A new study claims that those who previously had COVID-19 may be less likely to spread the virus and will experience less severe side effects if they are reinfected.
The study, which was conducted by the U.K.’s Office for National Statistics, researched nearly 200 people who previously contracted COVID-19 again more than three months after their first positive test or after four negative tests. Scientists concluded that patients maintained lower viral loads during their second battle with the virus than during their initial infection. This is why symptoms are milder during the second bout with the disease. Researchers stated that people likely had a “stronger immune response” to the first infection, which makes for a mild reinfection if any.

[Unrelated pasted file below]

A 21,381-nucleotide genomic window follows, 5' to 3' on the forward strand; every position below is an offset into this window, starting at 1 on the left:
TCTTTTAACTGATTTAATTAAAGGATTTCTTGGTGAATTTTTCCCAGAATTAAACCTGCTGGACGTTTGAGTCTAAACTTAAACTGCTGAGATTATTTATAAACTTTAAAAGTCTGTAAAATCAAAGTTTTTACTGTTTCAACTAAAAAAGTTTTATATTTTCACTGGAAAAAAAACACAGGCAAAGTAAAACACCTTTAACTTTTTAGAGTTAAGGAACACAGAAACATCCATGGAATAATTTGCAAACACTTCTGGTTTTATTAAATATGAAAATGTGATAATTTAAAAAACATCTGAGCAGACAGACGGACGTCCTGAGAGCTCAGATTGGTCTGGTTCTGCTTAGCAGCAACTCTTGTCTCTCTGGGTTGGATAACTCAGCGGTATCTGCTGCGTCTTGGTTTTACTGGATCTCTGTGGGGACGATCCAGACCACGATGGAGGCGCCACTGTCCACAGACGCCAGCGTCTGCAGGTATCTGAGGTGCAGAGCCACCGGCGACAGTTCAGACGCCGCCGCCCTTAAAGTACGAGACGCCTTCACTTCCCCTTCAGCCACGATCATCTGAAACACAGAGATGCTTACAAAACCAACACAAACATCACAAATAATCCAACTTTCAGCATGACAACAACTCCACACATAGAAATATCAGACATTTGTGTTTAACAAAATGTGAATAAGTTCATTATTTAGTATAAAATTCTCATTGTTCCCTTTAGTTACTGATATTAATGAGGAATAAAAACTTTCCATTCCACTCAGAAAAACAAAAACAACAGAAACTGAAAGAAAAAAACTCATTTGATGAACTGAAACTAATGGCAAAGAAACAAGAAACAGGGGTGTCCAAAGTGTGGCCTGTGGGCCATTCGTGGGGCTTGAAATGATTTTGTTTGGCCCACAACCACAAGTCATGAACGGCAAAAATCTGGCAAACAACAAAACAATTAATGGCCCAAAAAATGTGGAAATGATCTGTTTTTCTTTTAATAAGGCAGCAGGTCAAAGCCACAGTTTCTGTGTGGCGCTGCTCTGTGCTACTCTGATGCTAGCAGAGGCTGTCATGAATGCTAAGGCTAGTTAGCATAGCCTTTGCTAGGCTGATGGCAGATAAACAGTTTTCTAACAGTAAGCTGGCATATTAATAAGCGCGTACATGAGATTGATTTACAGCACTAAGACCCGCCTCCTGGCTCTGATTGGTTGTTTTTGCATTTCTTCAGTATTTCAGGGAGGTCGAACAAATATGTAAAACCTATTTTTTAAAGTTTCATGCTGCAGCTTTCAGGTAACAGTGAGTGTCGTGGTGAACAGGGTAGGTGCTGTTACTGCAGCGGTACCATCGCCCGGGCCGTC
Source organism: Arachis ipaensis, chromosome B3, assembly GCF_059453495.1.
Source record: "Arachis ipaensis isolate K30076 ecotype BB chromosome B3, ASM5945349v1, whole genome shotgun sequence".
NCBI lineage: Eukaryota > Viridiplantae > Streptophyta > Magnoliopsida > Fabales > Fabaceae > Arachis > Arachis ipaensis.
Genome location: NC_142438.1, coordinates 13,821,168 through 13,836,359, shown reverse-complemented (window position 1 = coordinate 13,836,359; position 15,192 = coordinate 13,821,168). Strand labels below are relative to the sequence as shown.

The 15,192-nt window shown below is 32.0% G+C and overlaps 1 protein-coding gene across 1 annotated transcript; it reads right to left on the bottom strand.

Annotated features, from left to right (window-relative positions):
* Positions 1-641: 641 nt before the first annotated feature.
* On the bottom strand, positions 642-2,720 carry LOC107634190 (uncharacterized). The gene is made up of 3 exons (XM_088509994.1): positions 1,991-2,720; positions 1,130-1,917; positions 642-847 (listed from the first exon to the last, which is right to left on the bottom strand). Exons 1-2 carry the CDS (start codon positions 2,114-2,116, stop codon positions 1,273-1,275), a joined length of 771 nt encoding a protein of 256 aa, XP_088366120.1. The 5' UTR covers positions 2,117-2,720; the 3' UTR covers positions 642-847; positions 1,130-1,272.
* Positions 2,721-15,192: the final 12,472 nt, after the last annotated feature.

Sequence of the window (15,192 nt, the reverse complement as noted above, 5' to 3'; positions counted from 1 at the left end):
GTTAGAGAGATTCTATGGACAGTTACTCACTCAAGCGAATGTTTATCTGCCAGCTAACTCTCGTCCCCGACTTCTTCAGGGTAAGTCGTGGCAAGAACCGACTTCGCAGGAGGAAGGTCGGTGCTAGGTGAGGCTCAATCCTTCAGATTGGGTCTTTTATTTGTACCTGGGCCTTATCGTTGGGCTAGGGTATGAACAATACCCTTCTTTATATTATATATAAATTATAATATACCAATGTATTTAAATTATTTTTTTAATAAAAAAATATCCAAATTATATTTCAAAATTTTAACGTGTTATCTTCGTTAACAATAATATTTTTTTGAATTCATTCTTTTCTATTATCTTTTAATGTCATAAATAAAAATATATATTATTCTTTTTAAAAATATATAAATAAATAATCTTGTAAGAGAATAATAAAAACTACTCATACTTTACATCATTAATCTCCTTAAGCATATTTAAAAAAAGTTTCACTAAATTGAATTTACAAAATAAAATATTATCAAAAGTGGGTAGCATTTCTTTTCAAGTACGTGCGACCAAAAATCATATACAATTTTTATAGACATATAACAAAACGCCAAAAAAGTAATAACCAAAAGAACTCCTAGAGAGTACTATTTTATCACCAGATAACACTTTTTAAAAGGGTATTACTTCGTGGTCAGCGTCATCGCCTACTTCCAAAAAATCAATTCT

This latest analysis was conducted between late April and mid-July In partnership with the University of Oxford.
Luckily, the risk of reinfection was modest, with a “strong positive” test occurring at a rate of 3.1 per 100,000 individuals.
Currently, in the U.K., the highly contagious Delta strain remains the dominant variant. On Tuesday, Britain reported its highest COVID-19 deaths and hospitalizations since March, with 131 new fatalities.